UPDATE 3/5: Night two, the boys played Magnificent, which sounds like a classic U2 song. Bono needs to treat his voice with more care, though.

The Times on Brooklyn Food, Frank Bruni on Buttermilk Channel

Today’s Times Dining section has some great coverage of Brooklyn food. First, there is a great article on food producers throughout the borough:

These Brooklynites, most in their 20s and 30s, are hand-making pickles, cheeses and chocolates the way others form bands and artists’ collectives. They have a sense of community and an appreciation for traditional methods and flavors. They also share an aesthetic that’s equal parts 19th and 21st century, with a taste for bold graphics, salvaged wood and, for the men, scruffy beards.

Make sure to check out the interactive map, too.

Also, Frank Bruni reviews one of my favorite new restaurants near our home in Brooklyn, Buttermilk Channel, along with an audio slideshow:

Buttermilk Channel [is] a restaurant of real standards, noteworthy ambition and uncommon slavishness to trends. It’s laudable and predictable in equal measures. And it was packed every time I went…

The look of the restaurant, whose corner location affords it pretty windows on two sides, is on the polished side of homey. There’s nicely buffed wood, a spidery brass lighting fixture and a honeyed glow from it and handsome sconces along the walls.

There’s also ample space between tables: the owner, Doug Crowell, isn’t trying just to jam in as many people as possible. But he does ask you to trade some comfort and convenience for the refreshingly low prices.

These few blocks on Court Street are starting to fill with interesting and tasty culinary operations: Buttermilk Channel, Frankie’s Spuntino, and the newly opened and not-yet-visited soon to open Prime Meats.

UPDATE: The Times posted a Q & A between readers and subjects of the Brooklynite food producers piece.

Gondry’s Flight of the Conchords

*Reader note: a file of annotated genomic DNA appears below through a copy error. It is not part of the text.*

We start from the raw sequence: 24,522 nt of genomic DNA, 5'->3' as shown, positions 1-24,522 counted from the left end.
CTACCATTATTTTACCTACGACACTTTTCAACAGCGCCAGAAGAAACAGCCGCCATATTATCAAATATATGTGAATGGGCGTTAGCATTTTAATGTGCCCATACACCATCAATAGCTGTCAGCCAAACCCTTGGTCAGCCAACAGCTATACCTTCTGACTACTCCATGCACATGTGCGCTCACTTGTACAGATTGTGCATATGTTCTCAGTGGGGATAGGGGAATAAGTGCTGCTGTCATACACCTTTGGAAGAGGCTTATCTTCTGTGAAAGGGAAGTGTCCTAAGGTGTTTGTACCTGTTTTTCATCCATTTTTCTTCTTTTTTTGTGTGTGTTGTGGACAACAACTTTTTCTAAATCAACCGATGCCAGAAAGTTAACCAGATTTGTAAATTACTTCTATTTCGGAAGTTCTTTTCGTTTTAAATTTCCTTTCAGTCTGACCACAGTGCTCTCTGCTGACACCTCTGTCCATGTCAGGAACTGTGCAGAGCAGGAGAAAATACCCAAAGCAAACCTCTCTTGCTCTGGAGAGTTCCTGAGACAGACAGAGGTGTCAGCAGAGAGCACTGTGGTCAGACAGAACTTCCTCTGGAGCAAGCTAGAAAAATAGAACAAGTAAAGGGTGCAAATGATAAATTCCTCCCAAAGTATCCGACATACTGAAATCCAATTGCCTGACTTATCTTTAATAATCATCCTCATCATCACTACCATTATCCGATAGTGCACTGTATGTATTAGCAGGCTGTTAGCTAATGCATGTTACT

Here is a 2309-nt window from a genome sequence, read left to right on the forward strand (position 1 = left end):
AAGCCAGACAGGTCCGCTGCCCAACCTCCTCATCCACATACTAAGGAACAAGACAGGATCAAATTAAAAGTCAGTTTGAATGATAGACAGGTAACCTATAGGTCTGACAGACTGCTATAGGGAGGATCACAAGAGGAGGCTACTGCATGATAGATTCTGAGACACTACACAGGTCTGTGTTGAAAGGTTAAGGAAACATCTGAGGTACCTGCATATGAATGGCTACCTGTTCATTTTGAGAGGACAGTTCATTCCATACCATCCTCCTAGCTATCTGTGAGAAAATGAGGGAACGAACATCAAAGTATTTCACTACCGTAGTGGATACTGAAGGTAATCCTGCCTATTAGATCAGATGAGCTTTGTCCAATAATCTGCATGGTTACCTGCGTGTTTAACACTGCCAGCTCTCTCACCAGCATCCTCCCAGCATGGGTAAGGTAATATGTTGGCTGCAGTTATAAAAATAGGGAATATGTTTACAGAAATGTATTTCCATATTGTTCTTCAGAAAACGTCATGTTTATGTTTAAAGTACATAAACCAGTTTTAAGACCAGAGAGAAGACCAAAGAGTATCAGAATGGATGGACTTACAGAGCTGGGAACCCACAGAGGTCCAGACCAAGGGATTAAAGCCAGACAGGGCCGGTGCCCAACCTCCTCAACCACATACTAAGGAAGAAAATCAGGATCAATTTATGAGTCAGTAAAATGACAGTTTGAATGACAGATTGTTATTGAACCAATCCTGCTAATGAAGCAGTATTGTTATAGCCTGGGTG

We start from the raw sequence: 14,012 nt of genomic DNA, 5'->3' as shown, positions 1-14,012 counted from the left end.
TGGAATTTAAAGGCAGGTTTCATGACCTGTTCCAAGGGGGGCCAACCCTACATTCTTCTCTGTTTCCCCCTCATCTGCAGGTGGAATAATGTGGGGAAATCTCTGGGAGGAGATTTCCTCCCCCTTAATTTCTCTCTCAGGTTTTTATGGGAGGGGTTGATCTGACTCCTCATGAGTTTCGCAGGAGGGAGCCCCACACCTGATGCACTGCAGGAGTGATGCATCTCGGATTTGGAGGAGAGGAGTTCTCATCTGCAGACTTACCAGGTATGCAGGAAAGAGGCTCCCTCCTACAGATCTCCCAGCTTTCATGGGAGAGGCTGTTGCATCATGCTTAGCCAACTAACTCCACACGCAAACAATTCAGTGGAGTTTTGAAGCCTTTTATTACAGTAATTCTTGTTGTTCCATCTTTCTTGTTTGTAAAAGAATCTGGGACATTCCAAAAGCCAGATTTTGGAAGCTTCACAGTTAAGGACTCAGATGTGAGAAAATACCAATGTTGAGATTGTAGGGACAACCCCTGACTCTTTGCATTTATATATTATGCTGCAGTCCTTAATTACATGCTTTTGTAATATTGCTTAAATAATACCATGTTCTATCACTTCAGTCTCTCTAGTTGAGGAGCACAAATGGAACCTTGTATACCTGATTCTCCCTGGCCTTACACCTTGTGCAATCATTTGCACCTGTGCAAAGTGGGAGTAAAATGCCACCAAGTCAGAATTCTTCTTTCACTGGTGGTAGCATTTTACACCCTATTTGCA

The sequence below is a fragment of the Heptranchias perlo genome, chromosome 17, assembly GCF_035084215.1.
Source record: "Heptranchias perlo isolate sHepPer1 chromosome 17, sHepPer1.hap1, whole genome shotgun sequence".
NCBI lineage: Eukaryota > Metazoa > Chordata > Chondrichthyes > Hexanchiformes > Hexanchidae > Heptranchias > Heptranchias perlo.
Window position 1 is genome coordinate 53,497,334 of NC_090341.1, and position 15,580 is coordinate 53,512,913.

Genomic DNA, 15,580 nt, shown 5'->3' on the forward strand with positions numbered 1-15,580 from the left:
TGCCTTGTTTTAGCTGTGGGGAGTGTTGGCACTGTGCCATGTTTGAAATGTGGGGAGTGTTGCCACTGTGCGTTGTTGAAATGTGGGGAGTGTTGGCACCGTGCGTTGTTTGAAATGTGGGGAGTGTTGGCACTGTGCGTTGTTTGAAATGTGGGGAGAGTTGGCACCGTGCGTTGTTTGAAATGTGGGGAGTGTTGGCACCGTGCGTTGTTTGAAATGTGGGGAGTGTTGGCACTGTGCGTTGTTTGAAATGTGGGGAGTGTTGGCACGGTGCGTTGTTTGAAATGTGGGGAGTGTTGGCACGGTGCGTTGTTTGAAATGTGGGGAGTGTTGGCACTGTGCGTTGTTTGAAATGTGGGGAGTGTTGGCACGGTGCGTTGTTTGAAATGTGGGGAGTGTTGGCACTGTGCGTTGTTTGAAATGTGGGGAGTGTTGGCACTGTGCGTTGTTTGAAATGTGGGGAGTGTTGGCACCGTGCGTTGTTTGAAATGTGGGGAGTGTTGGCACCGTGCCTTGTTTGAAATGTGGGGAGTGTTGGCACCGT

The first four episodes of season two of Flight of the Conchords were uninspired and forgettable, but that all changed with episode five. Directed by Michel Gondry, the Conchords return to the top with two great songs – the Sausagefest anthem Too Many Dicks on the Dance Floor, and an ode to Jemaine’s ex-girlfriends titled Carol Brown.

I’m just catching up on this season now, but episode six has Kristen Wiig from SNL… omgz!

Michael Bierut on the Move from the “Drawing Board to the Desktop”

From Michael Bierut’s piece in the Times this weekend, Drawing Board to the Desktop: A Designer’s Path:

All of us assumed that these machines [computers] were just fancy hybrids of typewriters and calculators. We did all the artwork with rubber cement, colored paper and paint. We had no idea, but we were looking at the beginning of the end, and the end came quickly.

Michael is a partner at Pentagram, and blogs regularly at Design Observer.

A New Whitehouse.gov, and New Typefaces

As of noon today, we have a new president, as well as a new WhiteHouse.gov. The much-admired, Gotham-based typographical identity is gone, but as Jason Santa Maria points out, the designers went instead with two other typefaces from the same foundry: Whitney and Hoefler Text.

Another major redesign this week also involved the use of Whitney: kottke.org – though you’ll need to have the font installed on your machine in order to see it.

Which begs the question, Is Whitney the new Gotham? (Seems like just yesterday we were asking, Is Gotham the New Interstate?)

Hoefler+Frere-Jones is on a roll.

Obamicon.Me

Make your own Obamicon:

Your image in a style inspired by Shepard Fairey’s iconic poster. Regardless of your candidate of choice in the 2008 election, here’s your chance to sound-off.

From the folks at Paste, via Sean.

A New Pair of Sox for the Red Sox

New Red Sox Identities

This design link is near and dear to my heart – The Boston Red Sox recently updated their team identity and uniforms. Overall, I think it’s a positive evolution, though seems a bit nostolgic. I love the gray primary road jerseys.

Armin Vit mostly likes what he sees: